Even if legislators found the resolve to act, the speed of business and the nature of lawmaking limit the ability of legislation to respond to specific commercial threats. Ditto the creaking machinery of the World Trade Organization: even when a government can be persuaded to lodge a formal protest against China, such cases require years to work their way through the process and evoke an outcome.

And all of this ignores the expanding influence of Chinese investment in US and European business. High-profile investors like the Dalian Wanda Group and Anbang Securities are just the visible apex a vast and varied group of companies and cash-rich entrepreneurs setting down commercial roots in America. Except in matters of national security, legislating against such inflows would be political suicide, especially as Chinese investments reach ever deeper into the rusting industrial hinterlands of the developed west.

We Are On Our Own

In short, the Chinese competition is coming to America and Europe, and companies need to rely on themselves to address this new threat.

Doing so will mean approaching the China challenge with the same resolve and flexibility with which American enterprise addressed the Japanese challenge, but doing it sooner and with greater alacrity. Japan’s economic expansion in the 1970s and 1980s wrought unprecedented disruption to US business in no small part because most executives didn’t see it coming. They were too late to realize that the iron triangle of government, enterprise, and organized crime in Japan left many US industries facing an existential threat.

The US business community cannot afford to be as slow on the uptake with China. Forget wait-and-see: a nimble and aggressive Chinese company with a deep home market in China is an existential threat even before you find out they’re looking in your patch. Assume they’re coming, and will hire the local expertise to disrupt your markets, undermine your customer relationships, and beat you to innovations.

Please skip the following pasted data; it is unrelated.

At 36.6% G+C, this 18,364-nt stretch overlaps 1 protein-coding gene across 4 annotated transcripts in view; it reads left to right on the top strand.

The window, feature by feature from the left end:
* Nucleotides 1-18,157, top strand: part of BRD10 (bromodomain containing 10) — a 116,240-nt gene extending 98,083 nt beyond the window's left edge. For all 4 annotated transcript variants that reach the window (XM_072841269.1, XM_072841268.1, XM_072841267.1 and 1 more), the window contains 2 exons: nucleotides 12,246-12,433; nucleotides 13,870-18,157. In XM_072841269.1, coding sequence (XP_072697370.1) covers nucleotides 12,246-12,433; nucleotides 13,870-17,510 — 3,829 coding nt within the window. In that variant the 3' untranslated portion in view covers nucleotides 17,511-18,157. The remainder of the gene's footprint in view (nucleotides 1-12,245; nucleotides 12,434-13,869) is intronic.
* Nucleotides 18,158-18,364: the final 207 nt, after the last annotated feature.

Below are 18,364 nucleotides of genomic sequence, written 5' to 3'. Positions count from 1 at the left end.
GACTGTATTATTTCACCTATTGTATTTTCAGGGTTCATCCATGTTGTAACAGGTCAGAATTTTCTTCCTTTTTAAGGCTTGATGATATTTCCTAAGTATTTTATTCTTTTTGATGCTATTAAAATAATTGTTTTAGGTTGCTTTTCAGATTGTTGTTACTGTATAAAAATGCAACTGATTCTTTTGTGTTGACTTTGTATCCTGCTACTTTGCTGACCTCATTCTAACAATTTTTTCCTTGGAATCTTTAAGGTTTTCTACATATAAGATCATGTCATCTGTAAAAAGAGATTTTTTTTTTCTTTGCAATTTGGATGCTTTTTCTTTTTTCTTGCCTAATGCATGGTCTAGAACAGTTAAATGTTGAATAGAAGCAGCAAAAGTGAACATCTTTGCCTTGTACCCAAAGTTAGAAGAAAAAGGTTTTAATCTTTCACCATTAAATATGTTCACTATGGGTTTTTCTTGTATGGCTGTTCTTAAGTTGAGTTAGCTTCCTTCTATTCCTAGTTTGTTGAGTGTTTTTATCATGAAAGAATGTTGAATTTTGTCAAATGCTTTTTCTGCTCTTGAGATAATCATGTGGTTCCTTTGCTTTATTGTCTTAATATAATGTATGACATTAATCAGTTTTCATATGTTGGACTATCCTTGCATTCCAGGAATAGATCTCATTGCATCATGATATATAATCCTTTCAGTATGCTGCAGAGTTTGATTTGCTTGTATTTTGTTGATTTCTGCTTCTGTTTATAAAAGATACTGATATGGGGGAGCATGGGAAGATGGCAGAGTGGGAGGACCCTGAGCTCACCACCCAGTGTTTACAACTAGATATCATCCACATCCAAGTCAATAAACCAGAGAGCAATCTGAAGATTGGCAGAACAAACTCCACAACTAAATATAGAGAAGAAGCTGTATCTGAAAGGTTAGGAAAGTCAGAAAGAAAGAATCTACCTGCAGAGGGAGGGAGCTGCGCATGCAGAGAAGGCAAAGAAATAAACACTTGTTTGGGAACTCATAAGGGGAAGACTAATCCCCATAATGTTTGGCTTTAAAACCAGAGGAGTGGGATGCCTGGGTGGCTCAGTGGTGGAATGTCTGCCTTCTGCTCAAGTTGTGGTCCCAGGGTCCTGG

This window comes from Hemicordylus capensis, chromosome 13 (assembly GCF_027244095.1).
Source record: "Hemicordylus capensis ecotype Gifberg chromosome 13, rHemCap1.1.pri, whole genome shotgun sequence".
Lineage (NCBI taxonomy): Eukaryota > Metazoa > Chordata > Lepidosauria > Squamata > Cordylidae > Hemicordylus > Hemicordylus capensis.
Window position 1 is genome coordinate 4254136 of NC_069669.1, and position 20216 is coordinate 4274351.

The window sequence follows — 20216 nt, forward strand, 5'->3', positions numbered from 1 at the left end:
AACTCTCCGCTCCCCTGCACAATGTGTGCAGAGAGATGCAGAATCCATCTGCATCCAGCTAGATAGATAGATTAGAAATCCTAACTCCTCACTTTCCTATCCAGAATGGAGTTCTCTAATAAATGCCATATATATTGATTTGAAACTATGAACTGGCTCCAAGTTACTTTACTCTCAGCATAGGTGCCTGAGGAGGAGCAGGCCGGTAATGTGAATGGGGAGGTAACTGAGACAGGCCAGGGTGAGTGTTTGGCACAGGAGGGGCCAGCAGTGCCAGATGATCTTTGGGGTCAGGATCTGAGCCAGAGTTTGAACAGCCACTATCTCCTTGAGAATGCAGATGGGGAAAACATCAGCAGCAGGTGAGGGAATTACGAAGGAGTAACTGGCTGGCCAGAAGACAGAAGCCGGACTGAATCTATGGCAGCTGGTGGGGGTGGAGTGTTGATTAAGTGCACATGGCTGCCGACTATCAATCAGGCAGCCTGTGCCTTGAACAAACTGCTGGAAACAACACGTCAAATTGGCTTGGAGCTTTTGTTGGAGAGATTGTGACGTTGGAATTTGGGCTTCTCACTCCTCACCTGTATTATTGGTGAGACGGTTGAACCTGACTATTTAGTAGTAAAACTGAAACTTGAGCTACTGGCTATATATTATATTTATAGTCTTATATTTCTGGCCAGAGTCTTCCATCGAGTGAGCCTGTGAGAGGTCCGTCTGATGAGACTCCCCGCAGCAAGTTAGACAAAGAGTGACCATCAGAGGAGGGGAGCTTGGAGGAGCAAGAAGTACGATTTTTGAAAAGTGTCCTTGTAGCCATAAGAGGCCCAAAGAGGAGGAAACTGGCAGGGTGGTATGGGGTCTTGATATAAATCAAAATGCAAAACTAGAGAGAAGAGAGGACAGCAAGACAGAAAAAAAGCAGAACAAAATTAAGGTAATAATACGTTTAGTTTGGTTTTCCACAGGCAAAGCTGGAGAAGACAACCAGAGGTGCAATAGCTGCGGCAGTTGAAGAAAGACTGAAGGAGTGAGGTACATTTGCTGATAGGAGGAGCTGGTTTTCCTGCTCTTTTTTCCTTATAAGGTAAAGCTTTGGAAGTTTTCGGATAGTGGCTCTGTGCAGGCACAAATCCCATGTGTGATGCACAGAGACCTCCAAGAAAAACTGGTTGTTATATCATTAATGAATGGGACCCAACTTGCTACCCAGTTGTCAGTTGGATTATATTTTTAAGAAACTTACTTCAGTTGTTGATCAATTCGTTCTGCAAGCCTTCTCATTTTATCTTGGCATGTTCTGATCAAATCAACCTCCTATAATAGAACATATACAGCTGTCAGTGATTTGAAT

Winning demands insight. Executives have to understand how Chinese companies work, how they make use of relationships and government support, and the strategy they will use to take markets away from global competitors. Then they need to drill into their specific competitors, learning the strengths of a Chinese challenger so as to use those strengths against them.

(Such strengths vary from firm to firm, but you won’t go far wrong to assume that they come with a) a deeply supportive government at home; b) the world’s largest home market, able to provide global economies of scale before they make their first sale overseas; c) a readiness to play fast-and-loose with intellectual property; and d) momentum.)

The discussion America’s business leaders should be having about China, then, must go beyond “how do we make money in China?” If that question isn’t academic by now, it soon will be. It must also be “how do we meet – and crush – our Chinese competition both at home and around the world?”